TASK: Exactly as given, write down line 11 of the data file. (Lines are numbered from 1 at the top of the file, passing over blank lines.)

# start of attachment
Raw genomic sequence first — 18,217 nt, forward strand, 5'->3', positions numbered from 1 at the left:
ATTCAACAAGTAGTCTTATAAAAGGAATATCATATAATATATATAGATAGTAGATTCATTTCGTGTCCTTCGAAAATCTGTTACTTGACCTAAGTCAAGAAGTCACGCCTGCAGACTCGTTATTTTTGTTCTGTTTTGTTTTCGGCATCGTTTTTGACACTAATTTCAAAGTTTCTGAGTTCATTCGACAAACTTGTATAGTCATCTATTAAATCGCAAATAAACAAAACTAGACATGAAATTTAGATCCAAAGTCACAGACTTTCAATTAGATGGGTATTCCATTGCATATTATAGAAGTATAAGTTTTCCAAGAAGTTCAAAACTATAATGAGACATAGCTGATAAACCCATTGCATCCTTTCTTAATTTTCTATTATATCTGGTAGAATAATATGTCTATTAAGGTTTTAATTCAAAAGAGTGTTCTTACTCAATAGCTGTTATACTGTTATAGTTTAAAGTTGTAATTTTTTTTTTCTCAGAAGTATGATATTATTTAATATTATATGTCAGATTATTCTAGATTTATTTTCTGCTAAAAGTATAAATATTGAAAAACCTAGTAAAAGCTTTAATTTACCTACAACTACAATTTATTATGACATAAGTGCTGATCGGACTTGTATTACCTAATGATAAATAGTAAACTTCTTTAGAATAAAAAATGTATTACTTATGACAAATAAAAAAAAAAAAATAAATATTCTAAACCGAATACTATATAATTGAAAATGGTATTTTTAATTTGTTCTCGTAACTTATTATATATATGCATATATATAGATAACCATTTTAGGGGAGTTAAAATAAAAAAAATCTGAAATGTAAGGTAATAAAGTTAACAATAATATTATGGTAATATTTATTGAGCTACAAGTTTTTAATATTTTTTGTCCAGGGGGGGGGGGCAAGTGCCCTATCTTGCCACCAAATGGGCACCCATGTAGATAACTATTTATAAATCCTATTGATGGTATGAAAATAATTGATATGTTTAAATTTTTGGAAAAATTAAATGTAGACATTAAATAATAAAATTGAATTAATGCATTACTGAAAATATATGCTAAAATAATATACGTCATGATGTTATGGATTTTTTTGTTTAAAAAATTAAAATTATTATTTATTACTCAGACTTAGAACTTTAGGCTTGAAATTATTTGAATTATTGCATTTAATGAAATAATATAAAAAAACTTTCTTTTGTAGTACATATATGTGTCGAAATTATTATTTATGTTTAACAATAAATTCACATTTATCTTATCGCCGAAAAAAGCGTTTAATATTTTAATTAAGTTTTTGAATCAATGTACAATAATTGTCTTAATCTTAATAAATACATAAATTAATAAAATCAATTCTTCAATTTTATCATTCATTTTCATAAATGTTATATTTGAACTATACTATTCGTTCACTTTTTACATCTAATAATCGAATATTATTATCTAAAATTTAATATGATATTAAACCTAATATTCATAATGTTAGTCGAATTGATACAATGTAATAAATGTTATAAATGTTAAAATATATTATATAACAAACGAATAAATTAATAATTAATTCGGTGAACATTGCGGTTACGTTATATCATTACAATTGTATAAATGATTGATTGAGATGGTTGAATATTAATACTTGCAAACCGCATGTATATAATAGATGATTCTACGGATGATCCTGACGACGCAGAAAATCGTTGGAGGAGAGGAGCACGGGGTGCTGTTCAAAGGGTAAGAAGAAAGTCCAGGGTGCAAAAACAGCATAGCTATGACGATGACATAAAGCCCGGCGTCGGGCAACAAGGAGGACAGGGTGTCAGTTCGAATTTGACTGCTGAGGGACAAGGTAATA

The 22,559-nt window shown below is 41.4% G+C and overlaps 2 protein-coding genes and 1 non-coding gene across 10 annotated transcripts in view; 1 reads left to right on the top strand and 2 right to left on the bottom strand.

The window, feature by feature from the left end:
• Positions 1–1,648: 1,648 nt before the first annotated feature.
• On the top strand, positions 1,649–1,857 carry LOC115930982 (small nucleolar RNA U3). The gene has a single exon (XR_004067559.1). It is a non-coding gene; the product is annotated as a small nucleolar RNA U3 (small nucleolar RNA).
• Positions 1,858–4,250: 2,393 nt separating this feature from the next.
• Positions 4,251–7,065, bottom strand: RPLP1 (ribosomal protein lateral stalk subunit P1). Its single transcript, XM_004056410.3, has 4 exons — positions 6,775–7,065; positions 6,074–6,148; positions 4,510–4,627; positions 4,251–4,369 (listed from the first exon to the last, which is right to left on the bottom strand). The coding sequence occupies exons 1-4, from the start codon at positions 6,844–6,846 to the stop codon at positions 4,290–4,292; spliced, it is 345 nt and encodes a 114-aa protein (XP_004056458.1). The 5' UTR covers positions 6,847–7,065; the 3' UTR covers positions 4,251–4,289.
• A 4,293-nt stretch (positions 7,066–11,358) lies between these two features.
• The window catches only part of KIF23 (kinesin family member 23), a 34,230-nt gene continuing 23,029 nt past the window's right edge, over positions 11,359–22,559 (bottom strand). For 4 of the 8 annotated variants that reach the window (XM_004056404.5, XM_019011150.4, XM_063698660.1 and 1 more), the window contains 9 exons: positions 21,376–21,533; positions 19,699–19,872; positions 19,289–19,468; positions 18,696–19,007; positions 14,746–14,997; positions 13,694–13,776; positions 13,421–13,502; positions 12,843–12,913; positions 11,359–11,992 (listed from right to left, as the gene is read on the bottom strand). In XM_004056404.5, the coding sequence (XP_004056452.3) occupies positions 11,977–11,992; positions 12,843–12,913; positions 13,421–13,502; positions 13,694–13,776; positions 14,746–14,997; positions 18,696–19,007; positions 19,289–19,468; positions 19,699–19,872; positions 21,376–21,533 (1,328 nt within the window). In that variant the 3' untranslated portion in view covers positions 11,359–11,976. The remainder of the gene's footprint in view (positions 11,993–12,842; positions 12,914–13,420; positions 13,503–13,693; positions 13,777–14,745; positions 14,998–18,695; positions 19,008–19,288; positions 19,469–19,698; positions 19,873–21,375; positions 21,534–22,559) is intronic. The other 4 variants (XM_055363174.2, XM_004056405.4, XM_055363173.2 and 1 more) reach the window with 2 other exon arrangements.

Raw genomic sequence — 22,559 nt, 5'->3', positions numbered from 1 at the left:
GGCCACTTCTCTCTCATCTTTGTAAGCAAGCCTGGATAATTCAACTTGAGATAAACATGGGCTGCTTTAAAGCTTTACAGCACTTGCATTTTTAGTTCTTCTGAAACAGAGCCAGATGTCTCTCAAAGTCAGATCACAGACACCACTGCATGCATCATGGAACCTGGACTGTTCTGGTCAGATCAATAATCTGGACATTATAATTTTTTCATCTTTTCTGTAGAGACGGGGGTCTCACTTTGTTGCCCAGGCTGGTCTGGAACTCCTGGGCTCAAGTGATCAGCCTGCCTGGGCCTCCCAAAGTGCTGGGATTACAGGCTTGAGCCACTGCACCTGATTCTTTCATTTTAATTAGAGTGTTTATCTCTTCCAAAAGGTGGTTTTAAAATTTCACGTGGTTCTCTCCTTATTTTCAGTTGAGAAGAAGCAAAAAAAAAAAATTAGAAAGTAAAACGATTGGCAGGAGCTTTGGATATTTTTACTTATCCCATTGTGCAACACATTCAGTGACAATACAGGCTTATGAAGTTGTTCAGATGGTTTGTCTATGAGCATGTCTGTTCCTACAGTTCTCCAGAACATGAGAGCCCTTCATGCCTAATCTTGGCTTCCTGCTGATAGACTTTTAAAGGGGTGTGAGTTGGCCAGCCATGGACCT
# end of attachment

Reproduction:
Raw genomic sequence — 22,559 nt, 5'->3', positions numbered from 1 at the left: